The code available on Github is a complete record of our climate data extraction, GBIF distribution collation and determination of the location at which each species is expected to incur its temperature minima, and can be easily adapted to extract other Worldclim climatic variables at a range of resolutions. The script relies on having a list of species saved as a single column in a text file (ending with “.txt”) with which the R package “rgbif” [40] operates to identify occurrences of each of the listed taxa. The code employs a looping function known as a “for” loop in conjunction with an “if-else” conditional statement. The loop takes each taxa in turn and sequentially applies each of the data manipulation steps described above. If our dataset is to be expanded, we recommend that the taxa to be analyzed are thoroughly checked against the GBIF ‘backbone’, i.e., the taxonomic listings for all GBIF entries. If this is not done, error messages will be generated by unrecognized taxa. Even in cases where the taxonomic name does feature in the GBIF backbone, there are instances of taxa having no validated occurrences in the GBIF dataset and therefore generate a message as follows: “Error: $ operator is invalid for atomic vectors”. Other causes of error messages returned and cessation of progress in the looped script were exclusively due to limitations in Wi-Fi connectivity and bandwidth, and we recommend that future attempts to use our code are only entered into where the internet is reliable and consistently maintains good signal strength.

Supplementary Materials

The following are available online at, File1: alpine_seed_traits_and_temperature_minima.txt; File2: GBIFcitations.txt.

Author Contributions

Conceptualization, methodology, and writing (all stages), G.K.J. and S.E.D.; data curation, G.K.J.; formal analysis including R code development and visualization, S.E.D.


This research received no external funding.


We acknowledge the assistance of Jan Salanowski in updating the taxonomic records and checking R code used in data collation and analysis. We kindly thank Hugh Pritchard for his enthusiastic discussion on this subject.

Conflicts of Interest

The authors declare no conflict of interest.


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Figure 1. Global distribution of locations at which species attain the coldest temperatures in their respective ranges. Blue circles denote endospermic species occurrences, red crosses denote non-endospermic species occurrences.
Figure 1. Global distribution of locations at which species attain the coldest temperatures in their respective ranges. Blue circles denote endospermic species occurrences, red crosses denote non-endospermic species occurrences.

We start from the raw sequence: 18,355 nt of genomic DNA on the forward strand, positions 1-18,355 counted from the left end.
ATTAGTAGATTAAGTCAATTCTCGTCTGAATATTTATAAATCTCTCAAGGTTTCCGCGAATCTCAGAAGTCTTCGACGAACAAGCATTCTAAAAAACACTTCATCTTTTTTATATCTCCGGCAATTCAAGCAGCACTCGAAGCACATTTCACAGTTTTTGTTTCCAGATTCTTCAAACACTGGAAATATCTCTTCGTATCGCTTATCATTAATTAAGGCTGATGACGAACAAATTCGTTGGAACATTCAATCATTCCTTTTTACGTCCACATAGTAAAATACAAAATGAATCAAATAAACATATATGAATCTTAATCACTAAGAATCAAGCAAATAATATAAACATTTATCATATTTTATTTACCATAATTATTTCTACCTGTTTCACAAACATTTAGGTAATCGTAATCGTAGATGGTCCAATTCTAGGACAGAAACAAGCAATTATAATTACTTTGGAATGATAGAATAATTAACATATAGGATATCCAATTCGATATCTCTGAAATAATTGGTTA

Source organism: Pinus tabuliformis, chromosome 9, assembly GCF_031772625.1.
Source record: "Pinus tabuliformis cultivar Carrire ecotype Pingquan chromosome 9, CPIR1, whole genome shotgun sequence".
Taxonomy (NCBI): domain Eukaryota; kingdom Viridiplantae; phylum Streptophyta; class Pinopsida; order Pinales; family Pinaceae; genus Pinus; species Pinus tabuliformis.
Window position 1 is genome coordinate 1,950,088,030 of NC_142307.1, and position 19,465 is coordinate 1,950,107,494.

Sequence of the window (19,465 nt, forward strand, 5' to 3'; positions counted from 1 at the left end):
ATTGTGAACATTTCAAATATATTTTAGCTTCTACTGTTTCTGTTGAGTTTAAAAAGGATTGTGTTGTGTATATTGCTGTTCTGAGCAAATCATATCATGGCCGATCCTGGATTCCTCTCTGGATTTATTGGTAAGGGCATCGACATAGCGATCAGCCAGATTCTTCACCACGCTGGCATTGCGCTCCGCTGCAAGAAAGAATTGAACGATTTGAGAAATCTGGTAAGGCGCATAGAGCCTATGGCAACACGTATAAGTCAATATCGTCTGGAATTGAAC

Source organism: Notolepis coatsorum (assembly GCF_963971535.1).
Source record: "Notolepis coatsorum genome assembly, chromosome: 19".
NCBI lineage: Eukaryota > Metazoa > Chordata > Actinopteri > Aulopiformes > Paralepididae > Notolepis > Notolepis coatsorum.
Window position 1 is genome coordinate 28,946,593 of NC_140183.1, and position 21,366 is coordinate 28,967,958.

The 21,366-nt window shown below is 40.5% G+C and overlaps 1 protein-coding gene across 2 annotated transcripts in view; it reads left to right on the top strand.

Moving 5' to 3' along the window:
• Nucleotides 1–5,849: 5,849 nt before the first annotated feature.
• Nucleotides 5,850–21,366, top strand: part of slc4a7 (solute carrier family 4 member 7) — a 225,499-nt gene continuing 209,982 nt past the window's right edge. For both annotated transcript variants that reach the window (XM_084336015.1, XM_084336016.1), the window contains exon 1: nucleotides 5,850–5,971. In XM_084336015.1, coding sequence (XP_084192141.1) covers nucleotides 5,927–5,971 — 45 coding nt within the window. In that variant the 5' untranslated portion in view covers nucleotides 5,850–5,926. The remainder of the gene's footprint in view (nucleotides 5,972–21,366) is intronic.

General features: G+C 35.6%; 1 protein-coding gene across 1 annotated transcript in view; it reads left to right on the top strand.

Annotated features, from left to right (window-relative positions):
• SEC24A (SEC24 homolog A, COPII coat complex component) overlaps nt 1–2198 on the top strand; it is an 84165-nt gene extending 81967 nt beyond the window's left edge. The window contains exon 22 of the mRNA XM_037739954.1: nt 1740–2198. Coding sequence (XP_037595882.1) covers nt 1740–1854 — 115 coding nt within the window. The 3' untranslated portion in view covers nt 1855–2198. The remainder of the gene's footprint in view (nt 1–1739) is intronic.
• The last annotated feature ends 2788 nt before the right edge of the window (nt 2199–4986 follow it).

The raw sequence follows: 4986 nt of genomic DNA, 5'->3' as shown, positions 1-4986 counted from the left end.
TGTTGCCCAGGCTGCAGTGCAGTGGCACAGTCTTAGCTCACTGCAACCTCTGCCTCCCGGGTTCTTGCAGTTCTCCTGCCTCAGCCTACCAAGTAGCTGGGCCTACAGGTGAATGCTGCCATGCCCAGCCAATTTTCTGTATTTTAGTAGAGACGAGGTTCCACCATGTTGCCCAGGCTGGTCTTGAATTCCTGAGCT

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Figure 2. Seed mass (g) after natural log transformation for species with endospermic and non-endospermic seeds.
Figure 2. Seed mass (g) after natural log transformation for species with endospermic and non-endospermic seeds.
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Figure 3. Mean diurnal range (Mean of monthly (max temp–min temp)) at locations where alpine species reach their distributional temperature minima. Data derived from Worldclim [37].
Figure 3. Mean diurnal range (Mean of monthly (max temp–min temp)) at locations where alpine species reach their distributional temperature minima. Data derived from Worldclim [37].
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Figure 4. Isothermality at locations where alpine species reach their distributional temperature minima. Data derived from Worldclim [37].
Figure 4. Isothermality at locations where alpine species reach their distributional temperature minima. Data derived from Worldclim [37].
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Figure 5. Minimum temperature of the coldest month at locations where alpine species reach their distributional temperature minima. Data derived from Worldclim [37].
Figure 5. Minimum temperature of the coldest month at locations where alpine species reach their distributional temperature minima. Data derived from Worldclim [37].
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Figure 6. Temperature annual range (°C) at locations where alpine species reach their distributional temperature minima. Data derived from Worldclim [37].
Figure 6. Temperature annual range (°C) at locations where alpine species reach their distributional temperature minima. Data derived from Worldclim [37].
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Figure 7. Temperature seasonality at locations where alpine species reach their distributional temperature minima. Data derived from Worldclim [37].
Figure 7. Temperature seasonality at locations where alpine species reach their distributional temperature minima. Data derived from Worldclim [37].
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Jaganathan, G.K.; Dalrymple, S.E. Internal Seed Structure of Alpine Plants and Extreme Cold Exposure. Data 2019, 4, 107.

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Jaganathan GK, Dalrymple SE. Internal Seed Structure of Alpine Plants and Extreme Cold Exposure. Data. 2019; 4(3):107.

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Jaganathan, Ganesh K., and Sarah E. Dalrymple. 2019. "Internal Seed Structure of Alpine Plants and Extreme Cold Exposure" Data 4, no. 3: 107.